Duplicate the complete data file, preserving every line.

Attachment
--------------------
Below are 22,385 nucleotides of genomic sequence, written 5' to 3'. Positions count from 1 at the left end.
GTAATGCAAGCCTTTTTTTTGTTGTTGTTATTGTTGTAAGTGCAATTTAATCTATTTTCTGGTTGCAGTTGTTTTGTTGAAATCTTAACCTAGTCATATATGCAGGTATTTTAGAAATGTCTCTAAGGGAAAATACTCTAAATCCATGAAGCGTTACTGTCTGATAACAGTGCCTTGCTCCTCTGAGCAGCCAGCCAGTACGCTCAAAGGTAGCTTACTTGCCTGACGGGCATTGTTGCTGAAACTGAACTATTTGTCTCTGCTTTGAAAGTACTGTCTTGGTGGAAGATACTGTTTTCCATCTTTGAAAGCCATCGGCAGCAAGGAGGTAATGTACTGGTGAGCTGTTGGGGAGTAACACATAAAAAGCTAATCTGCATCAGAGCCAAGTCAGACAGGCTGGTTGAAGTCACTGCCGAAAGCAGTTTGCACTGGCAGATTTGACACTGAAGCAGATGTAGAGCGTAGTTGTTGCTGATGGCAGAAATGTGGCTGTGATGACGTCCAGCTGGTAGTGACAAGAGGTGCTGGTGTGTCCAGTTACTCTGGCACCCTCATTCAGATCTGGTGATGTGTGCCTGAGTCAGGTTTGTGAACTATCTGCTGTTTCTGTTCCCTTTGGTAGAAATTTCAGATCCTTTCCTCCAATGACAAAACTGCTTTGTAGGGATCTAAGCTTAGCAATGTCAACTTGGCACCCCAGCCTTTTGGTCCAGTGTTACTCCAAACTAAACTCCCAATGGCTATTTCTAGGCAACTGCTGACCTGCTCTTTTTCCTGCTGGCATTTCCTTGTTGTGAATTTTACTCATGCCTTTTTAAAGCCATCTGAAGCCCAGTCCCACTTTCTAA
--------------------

Below are 22,385 nucleotides of genomic sequence, written 5' to 3'. Positions count from 1 at the left end.
GTAATGCAAGCCTTTTTTTTGTTGTTGTTATTGTTGTAAGTGCAATTTAATCTATTTTCTGGTTGCAGTTGTTTTGTTGAAATCTTAACCTAGTCATATATGCAGGTATTTTAGAAATGTCTCTAAGGGAAAATACTCTAAATCCATGAAGCGTTACTGTCTGATAACAGTGCCTTGCTCCTCTGAGCAGCCAGCCAGTACGCTCAAAGGTAGCTTACTTGCCTGACGGGCATTGTTGCTGAAACTGAACTATTTGTCTCTGCTTTGAAAGTACTGTCTTGGTGGAAGATACTGTTTTCCATCTTTGAAAGCCATCGGCAGCAAGGAGGTAATGTACTGGTGAGCTGTTGGGGAGTAACACATAAAAAGCTAATCTGCATCAGAGCCAAGTCAGACAGGCTGGTTGAAGTCACTGCCGAAAGCAGTTTGCACTGGCAGATTTGACACTGAAGCAGATGTAGAGCGTAGTTGTTGCTGATGGCAGAAATGTGGCTGTGATGACGTCCAGCTGGTAGTGACAAGAGGTGCTGGTGTGTCCAGTTACTCTGGCACCCTCATTCAGATCTGGTGATGTGTGCCTGAGTCAGGTTTGTGAACTATCTGCTGTTTCTGTTCCCTTTGGTAGAAATTTCAGATCCTTTCCTCCAATGACAAAACTGCTTTGTAGGGATCTAAGCTTAGCAATGTCAACTTGGCACCCCAGCCTTTTGGTCCAGTGTTACTCCAAACTAAACTCCCAATGGCTATTTCTAGGCAACTGCTGACCTGCTCTTTTTCCTGCTGGCATTTCCTTGTTGTGAATTTTACTCATGCCTTTTTAAAGCCATCTGAAGCCCAGTCCCACTTTCTAA